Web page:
I hate plumbing. I really, really hate it. Given the choice between doing a plumbing project or listening to a Miley Cyrus album, I would choose a root canal (at least a drill can stay on pitch). About the only thing I’m good at with plumbing is displaying copious amounts of hairy butt crack while working.
On the surface plumbing sounds relatively simple: pipes bring clean water in, and separate pipes take the poop water away. But with changing building codes and new developments in materials there is no standardized system, so you often don’t know if you’re going to be dealing with iron pipe, copper, pvc or cpvc, or new pex fittings, until you actually dig into a project.
There is a reason plumbers can charge $60+ per hour, and if you have more money than time or patience then I strongly recommend hiring one, particularly if you are dealing with a difficult issue. However, if you want to save a bunch of money and improve the look of your bathroom or kitchen, replacing a faucet is within the ability of most homeowners.
What You Need:
1. The first step in any plumbing project is to shut off the water to the area where you are working.
Most fixtures have shut off valves in the cabinet underneath. If yours are in good shape simply turn off the valves for both the cold and hot water, and move to step 4. If however, you have ancient shutoffs from the 1970s and need to replace them you will have to shut off the main water supply to the house. Most mainline shutoffs are located outside the house in an enclosed box underground. Beware if you live in the southwest like me; critters love the shade and moisture provided here, so look out for black widows, scorpions, and snakes. (Man aren’t you glad you decided to do this?) The other shut off should be located on top of the water heater.
2. Turn on the faucet until it runs all the water out of it to clear the lines. Now is the worst part. You will need to disconnect the supply lines from the faucet and the shutoffs from the pipes.
As you can see in the pictures these old shut offs have the supply lines built into them, and I had to break free 40 years of corrosion to get them off. I broke out my full repertoire of profanity trying to get them loose in the confined space under the sink. My system was built with copper pipe and compression fittings, so I had to remove the compression nut from the shutoff. If you have iron the whole unit should unthread from the wall, and if you are dealing with pvc you will probably have to cut it off. Now you can install the new shutoffs. I recommend 1/4 turn valves, as they are more durable and easier to work with for future projects.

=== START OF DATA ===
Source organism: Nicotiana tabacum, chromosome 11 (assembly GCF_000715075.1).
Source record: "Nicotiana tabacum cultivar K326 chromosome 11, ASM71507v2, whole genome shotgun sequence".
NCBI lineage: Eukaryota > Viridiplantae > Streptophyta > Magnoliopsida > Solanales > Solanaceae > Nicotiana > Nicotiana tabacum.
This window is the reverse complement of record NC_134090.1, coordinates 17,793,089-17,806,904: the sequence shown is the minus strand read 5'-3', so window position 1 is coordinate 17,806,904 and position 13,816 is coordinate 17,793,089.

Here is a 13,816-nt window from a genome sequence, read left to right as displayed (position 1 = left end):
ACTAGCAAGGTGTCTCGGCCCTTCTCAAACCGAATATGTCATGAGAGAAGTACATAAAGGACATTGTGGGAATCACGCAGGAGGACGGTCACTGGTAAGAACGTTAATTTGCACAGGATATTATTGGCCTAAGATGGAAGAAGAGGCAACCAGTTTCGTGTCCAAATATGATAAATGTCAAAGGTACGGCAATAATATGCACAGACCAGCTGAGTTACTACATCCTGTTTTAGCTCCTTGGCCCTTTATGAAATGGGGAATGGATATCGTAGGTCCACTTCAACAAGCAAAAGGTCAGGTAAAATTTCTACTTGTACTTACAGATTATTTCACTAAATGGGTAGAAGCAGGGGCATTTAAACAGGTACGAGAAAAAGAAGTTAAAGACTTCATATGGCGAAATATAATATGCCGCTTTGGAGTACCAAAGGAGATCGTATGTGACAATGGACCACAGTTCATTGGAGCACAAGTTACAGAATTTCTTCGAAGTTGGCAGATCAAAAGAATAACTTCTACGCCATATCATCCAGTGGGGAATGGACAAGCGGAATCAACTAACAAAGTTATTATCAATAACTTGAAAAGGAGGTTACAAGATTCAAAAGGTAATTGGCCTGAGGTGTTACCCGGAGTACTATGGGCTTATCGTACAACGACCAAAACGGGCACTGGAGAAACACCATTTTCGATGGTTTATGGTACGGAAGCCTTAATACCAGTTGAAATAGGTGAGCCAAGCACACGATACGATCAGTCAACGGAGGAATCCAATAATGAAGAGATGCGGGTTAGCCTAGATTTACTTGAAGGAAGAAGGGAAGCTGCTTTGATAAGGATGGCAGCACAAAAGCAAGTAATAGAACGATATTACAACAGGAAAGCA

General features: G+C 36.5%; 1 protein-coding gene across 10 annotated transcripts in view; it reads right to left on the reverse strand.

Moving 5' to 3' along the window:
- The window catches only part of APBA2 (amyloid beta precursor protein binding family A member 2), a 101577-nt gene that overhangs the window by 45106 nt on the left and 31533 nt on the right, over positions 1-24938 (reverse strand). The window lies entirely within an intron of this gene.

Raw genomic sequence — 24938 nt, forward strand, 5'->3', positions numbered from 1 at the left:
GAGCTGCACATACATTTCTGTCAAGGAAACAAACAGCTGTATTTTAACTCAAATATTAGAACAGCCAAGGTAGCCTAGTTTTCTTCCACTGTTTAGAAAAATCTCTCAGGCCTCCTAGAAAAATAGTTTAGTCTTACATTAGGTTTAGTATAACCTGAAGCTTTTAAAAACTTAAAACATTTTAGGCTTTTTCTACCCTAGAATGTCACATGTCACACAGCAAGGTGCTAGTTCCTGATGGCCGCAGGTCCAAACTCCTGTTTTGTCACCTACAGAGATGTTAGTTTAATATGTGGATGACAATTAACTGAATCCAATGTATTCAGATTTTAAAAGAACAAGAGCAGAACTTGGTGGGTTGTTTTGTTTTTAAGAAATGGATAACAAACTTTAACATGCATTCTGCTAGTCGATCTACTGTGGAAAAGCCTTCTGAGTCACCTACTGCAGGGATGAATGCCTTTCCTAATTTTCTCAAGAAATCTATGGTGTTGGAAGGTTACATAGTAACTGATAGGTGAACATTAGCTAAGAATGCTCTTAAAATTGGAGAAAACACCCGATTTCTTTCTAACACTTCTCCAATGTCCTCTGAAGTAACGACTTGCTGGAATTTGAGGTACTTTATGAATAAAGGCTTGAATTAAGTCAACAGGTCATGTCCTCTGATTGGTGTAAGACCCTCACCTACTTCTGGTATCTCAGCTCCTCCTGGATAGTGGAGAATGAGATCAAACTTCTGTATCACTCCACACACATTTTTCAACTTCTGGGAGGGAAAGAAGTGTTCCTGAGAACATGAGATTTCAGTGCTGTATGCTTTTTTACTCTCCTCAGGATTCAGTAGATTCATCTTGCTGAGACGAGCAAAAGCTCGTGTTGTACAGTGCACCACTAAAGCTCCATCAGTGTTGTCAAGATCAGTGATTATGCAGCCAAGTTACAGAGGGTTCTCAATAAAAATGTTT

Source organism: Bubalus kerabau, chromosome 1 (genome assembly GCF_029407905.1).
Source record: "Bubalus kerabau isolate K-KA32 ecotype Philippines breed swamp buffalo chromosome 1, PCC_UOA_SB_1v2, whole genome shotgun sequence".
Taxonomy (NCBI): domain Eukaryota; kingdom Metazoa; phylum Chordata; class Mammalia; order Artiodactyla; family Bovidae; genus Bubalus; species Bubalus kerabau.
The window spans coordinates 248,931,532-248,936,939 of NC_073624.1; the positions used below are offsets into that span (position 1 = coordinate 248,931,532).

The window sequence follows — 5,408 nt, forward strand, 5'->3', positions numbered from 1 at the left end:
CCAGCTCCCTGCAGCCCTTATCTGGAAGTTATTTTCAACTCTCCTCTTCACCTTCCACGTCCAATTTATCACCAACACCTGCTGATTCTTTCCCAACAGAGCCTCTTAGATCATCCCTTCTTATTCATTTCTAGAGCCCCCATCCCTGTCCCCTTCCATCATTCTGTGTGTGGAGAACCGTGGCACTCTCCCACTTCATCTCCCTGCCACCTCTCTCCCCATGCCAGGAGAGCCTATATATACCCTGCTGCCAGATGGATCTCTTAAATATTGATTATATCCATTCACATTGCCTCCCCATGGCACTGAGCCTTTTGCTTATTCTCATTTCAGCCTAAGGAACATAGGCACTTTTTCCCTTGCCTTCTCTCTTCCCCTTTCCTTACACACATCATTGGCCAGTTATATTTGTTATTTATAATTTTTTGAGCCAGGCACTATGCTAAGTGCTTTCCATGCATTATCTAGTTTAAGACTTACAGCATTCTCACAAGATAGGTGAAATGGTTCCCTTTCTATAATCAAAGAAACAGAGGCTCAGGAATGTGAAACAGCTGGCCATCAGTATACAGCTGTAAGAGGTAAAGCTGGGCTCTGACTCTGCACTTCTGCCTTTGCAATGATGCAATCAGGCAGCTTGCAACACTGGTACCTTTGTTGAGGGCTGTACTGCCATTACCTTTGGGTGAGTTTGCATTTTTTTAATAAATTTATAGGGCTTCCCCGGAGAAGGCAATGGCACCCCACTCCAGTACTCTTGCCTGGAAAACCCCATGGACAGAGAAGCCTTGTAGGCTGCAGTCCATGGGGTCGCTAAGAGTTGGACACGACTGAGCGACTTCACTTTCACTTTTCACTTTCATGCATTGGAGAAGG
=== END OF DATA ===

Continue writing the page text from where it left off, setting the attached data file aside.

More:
With my compression fittings I just reused the old nut and ring on the pipe as they were still in good condition, otherwise you will need a special puller to get the old ones off. Always use a generous amount of Teflon tape on the threads, then install the new shutoffs and tighten them down as far as you can.
3. Now you can install new supply lines.
I always recommend using stainless steel lines as they should last a lifetime and are less likely to crimp or leak. Again, use plenty of Teflon tape to avoid leaks.
4. Once you have your supply lines and shutoffs situated you can remove the old faucet.
They are generally held in place by one or two retaining nuts depending on if it is a single or three hole mount. If your bathroom faucet has a pop up plug in the drain you can disconnect it now. If the previous faucet was installed with plumbers’ putty or silicone you may have to cut it free, then thoroughly clean the mounting surface.
5. The new faucet simply installs in reverse.
Most new faucets come with a plastic gasket that goes between the unit and the sink top to provide a tight seal. The manufacturer may recommend silicone, but I try to avoid using it unless you are having a hard time getting a good seal. Silicone tends to get dirty and gives mold a place to grow, and I find the plastic gasket to do a sufficient job.
Next, tighten down the retaining nuts, a second hand is useful here to hold the faucet steady and centered while you tighten it down. Finally, make your supply line connections, again using plenty of Teflon tape. Attach the new pop-up hardware and check for function. You can replace the pop-up assembly if the old one is worn out, but last time I did one it caused more frustration than it was worth, and the old one here was still in good condition.
6. Finally, turn the main water supply back on and check for leaks at the shutoffs.
Tighten down more if leaking, then turn the valves open and check for other leaks, correcting where needed. Then, remove the aerator and turn the faucet on for a few minutes to flush out any debris left over from manufacturing, then re-install the aerator.
7. Now that you are done with your plumbing project it is time to mend any relationships damaged by your constant stream of profanity, or fix any thing you broke while throwing tools and parts across the room.
Then grab a beer, and vow to call a professional next time.